3 Stocks to Avoid After This Bellwether Cuts its Outlook
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Caterpillar (NYSE: CAT), the world’s largest producer of heavy equipment, showed strong growth last quarter, posting EPS that was up almost 50% from the prior quarter. Company sales were driven by new equipment purchases in both North America and Asia, with sales up 9% and 8% quarter over quarter, respectively. The company’s stock was up as high as 2% on the news, but our question is how should you trade the other major infrastructure-related companies based on CAT’s revised outlook.
CAT lowed its sales guidance to $66 billion, from $68-$70 billion, citing continued weak global economic conditions. CAT believes that the world economy will only grow by 2.5% in 2012, which would be the weakest growth since 2009. The company also expects the first half of 2013 to be weaker than the second half of the year.
The company also trimmed its outlook all the way out to 2015, again, citing weaker than expected global growth—CAT still trades around 6x 2015 EPS. As a result, the company has lowered production across many of its segments, and is now reconsidering investment spending. This includes possible cutbacks on its plans to expand into mining, as China, the largest user of coal and metals, has seen slowing economic expansion.
Despite all the negative sentiment provided by the company itself, Barclays Capital reiterated its buy recommendation, with a price target of $114, compared to the stock’s current price of $85.50. However, overall sentiment from investment firms is mixed, with Jefferies maintaining a hold and RBC Capital downgrading the company. Yet, fund interest in 2Q was positive, with Steven Cohen and D.E. Shaw appearing quite bullish, upping their stakes by over 500% and 900%, respectively.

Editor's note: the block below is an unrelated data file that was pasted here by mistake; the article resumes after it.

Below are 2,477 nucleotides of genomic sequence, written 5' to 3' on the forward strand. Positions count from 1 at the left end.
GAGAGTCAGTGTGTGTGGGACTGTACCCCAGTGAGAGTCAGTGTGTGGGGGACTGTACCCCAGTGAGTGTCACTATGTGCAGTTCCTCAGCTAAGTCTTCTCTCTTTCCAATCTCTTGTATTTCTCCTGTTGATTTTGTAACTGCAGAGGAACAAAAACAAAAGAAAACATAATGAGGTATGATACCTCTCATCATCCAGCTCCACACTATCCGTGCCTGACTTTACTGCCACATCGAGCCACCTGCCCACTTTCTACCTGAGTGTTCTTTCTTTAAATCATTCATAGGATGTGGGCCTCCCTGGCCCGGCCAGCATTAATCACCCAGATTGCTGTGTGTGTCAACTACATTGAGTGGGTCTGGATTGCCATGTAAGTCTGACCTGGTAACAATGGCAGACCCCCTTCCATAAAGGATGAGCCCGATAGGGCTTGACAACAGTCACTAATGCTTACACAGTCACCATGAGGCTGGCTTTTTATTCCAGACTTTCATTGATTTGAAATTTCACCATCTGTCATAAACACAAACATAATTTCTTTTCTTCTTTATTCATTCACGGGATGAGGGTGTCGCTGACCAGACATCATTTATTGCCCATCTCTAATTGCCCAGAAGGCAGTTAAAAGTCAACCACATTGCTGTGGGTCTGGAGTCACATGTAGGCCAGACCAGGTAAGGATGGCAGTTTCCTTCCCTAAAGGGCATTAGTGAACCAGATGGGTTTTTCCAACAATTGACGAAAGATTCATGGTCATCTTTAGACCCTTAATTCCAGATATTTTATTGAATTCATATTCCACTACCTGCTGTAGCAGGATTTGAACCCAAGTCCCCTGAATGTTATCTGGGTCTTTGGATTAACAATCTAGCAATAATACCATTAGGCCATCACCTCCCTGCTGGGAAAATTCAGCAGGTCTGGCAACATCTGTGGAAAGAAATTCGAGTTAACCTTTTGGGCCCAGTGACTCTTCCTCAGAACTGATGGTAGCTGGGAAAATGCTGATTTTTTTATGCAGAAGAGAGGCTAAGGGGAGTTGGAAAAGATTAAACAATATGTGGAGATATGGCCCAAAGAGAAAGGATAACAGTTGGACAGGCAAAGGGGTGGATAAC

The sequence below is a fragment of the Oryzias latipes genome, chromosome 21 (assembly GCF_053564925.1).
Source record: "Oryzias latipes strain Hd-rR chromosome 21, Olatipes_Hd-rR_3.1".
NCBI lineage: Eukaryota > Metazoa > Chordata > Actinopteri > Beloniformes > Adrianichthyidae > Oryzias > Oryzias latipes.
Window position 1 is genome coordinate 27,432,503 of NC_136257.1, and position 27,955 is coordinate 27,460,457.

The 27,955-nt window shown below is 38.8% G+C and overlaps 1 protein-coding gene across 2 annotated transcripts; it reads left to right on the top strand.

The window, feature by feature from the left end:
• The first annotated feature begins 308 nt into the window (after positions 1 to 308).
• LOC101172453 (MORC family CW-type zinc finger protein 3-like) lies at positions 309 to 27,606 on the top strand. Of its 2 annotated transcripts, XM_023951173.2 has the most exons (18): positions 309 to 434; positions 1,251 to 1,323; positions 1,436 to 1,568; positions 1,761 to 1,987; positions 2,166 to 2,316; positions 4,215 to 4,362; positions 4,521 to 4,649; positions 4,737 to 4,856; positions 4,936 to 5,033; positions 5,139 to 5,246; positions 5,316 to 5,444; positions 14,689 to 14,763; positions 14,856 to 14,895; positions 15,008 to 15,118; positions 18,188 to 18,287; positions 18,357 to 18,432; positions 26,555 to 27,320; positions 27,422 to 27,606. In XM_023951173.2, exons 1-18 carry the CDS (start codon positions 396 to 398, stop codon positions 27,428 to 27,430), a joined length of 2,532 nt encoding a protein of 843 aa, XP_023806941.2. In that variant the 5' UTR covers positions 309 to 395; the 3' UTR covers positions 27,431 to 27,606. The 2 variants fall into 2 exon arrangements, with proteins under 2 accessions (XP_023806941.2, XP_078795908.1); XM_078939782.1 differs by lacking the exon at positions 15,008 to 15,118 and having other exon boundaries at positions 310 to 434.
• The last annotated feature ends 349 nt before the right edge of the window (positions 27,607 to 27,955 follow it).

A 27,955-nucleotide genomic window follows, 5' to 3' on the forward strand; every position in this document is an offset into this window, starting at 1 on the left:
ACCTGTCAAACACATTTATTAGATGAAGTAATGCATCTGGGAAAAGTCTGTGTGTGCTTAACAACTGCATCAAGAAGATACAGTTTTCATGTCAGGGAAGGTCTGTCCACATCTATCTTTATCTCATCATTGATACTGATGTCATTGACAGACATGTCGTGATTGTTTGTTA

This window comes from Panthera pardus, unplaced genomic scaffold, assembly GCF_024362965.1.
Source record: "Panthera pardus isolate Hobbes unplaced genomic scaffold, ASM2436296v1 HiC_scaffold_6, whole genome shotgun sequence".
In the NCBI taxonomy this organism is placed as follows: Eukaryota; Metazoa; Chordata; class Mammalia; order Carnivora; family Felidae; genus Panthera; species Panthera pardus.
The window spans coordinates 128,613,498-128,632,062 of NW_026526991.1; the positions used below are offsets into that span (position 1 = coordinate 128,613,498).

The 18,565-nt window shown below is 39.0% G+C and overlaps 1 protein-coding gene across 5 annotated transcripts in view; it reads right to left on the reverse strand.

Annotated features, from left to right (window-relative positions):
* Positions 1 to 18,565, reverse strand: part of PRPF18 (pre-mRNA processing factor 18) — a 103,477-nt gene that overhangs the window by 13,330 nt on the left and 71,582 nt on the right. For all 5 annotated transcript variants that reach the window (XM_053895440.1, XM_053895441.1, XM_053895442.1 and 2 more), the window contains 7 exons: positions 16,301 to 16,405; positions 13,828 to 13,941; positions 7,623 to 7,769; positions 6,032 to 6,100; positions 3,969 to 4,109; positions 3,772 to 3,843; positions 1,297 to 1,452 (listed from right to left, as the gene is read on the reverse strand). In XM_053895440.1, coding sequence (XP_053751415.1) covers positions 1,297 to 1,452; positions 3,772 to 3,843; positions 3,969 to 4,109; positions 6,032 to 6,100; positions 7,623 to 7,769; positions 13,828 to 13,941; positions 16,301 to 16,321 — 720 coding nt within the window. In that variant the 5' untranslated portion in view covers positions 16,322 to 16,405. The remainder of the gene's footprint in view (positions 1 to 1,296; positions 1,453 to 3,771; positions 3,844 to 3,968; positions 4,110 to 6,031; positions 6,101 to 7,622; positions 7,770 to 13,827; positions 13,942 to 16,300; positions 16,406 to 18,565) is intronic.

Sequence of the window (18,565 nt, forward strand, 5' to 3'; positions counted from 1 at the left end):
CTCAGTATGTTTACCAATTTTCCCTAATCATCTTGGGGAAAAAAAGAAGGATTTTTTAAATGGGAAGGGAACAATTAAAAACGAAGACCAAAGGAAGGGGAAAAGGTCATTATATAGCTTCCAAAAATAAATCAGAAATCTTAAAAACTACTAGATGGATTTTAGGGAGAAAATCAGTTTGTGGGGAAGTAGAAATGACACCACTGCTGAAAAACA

CAT has long been considered a bellwether for broader economic growth. The company’s ties to infrastructure make it one of the select companies that we look toward when judging how global growth will unfold, which in turn has vast impacts on other infrastructure-related companies, including Deere (NYSE: DE), Cummins (NYSE: CMI), Joy Global (NYSE: JOY) and Manitowoc Company (NYSE: MTW).
Deere produces construction and earthmoving equipment, as well as farm equipment. Being the world’s largest farm machine producer, a poor economic backdrop outlined by CAT not only hurts Deere, but drought conditions are also placing downward pressure on the company. The company missed last quarter's estimates by almost 15% and saw investment firm Janney Montgomery Scott cut its outlook last month. Janney’s analyst cited aggressive product rollouts as negatively impacting margins. Much like the 2Q fund interest for CAT, Deere got many votes of confidence, namely from Steven Cohen and Ken Griffin, with Griffin increasing his 1Q stake over 400%.